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Steelers HC Tomlin says "to deal" with unmasked dance in the locker room

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Tomlin HC concludes his statement on behavioral problems with the phrase "confront" that he often uses.

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Conduct disorder

Conduct disorder(Kouishogai, conduct disorder, CD) from DSM-5Behavioral disordersTranslated intoConduct disorderTranslated from, it features repetitive and persistent, antisocial, aggressive, and rebellious behavioral patterns.[1], Age-appropriateSocial norms,RuleIt is a state that deviates greatly from.These behavior patterns are oftenAntisocial behaviorと 呼 ば れ る[2]..Therefore, it must be more serious than normal childish mischief and adolescent rebellion.[1]..It also needs to last for at least 6 months[3][4]..This is in the judicial administrative contextdelinquencyIt contains many of the categories that have been discussed in the concept of.

Conduct disorder is often adultAntisocial personality disorderIt is a pre-stage of (ASPD), and if you are under the age of 18, you will not be diagnosed with ASPD.[5].


It is a type of psychiatric disorder.

communication skill

Aggression against humans and animals[6]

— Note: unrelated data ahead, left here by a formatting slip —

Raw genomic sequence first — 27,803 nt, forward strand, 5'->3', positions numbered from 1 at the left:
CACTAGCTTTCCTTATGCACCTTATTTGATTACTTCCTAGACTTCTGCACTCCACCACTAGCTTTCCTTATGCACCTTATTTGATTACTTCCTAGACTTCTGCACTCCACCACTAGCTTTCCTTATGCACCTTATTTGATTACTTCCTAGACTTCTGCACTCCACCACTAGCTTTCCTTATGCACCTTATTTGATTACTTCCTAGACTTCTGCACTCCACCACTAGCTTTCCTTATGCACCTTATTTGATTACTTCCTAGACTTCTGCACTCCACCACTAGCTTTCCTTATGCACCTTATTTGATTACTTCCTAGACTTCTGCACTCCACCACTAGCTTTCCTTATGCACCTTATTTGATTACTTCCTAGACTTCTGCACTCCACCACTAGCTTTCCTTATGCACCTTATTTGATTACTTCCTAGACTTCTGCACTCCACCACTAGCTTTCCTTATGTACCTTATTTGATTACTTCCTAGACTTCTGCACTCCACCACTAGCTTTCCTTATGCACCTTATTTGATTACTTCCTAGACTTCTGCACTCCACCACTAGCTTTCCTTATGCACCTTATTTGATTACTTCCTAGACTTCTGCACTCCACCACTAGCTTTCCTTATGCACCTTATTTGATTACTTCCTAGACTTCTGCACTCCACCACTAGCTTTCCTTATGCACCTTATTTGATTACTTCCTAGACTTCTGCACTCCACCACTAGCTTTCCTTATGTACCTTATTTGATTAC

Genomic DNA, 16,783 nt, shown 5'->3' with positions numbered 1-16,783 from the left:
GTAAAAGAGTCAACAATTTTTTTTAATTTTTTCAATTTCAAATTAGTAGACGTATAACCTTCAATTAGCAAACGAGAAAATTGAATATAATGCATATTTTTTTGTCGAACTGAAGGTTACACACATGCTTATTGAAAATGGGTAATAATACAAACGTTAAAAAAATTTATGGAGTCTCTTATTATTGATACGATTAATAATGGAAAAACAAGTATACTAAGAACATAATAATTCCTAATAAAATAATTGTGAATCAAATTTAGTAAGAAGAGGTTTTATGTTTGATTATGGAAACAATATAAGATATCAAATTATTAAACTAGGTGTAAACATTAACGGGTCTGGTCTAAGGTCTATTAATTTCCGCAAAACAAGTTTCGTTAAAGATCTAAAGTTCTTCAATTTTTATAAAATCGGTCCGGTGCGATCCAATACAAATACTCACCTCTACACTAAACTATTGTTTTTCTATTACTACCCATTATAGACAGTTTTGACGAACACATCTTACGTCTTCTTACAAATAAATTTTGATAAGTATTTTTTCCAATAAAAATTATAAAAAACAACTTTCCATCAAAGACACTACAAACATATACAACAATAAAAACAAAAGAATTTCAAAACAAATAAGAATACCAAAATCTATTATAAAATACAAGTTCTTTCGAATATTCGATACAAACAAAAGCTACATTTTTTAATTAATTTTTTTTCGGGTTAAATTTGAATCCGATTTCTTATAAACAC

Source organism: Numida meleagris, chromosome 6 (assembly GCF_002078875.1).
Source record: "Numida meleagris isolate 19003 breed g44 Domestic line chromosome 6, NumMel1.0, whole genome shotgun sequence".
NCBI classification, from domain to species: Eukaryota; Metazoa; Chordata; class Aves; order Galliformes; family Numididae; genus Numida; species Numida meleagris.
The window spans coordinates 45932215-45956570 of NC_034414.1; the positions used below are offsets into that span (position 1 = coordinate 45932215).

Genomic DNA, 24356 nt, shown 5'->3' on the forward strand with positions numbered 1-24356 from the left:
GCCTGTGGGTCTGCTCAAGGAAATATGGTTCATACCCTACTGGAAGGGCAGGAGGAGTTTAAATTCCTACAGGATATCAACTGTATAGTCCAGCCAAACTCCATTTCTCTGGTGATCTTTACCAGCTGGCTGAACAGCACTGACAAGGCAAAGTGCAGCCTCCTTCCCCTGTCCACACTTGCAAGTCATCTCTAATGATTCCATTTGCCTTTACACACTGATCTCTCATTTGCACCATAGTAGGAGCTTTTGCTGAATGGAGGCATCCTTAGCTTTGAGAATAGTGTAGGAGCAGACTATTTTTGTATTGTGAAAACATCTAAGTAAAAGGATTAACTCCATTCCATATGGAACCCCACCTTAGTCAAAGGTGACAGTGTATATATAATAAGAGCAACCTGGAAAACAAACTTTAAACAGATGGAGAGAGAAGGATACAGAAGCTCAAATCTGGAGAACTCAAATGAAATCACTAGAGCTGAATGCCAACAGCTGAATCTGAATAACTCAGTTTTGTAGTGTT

They often quarrel with people, threaten them, intimidate them, and treat animals cruelly.
Destruction of property[6]
Destruction of other people's property, arson, etc.
Lie and theft[6]
Repeatedly lie and steal.
Serious rule violation[6]
School holidays, runaway, etc.

However, such descriptive actions need to arise from personal problems (such as impoverished areas, immigrants from war-torn countries, etc.)[4]) In cases where it is environmentally or culturally commonplace, it may mean the need to adjust to a healthier environment.[7].



who OfICD-10 Mental and behavioral disordersIn F91 Conduct Disorder[8]..Provocative but no offensive behavior, no legal infringement such as theft,Oppositional defiant disorderDistinguished by (ODD)[9]..Developmental stages must be considered in the diagnosis, and tantrums in 3-year-olds and violence in 7-year-olds in normal developmental stages are not the basis for diagnosis.[6].Attention deficit/hyperactivity disorderAndMood disorder,Pervasive developmental disorderIt is necessary to make a differential diagnosis with[6].

Conduct disorder requires repetitive and persistent, and diagnosis is not recommended unless it persists for more than 6 months[3]..So a single antisocial episode is not the basis for a diagnosis[10].

F91 As a subclassification of conduct disorder, as a valid subclassification[11], F91.0 Home Localization, F91.1 Individual Behavior Type, F91.2 Group Behavior Type[12]..In addition, in the diagnostic criteria for ICD-10 research, it is said that the method of making serious harm such as serious injury or theft is a good index, and it is described from three aspects including hyperactivity and emotion. Is recommended to do[11].

American Psychiatric Association

American Psychiatric Associationby"Diagnostic and Statistical Manual for Mental IllnessThe diagnostic code in the 4th edition (DSM-IV) is 312.8.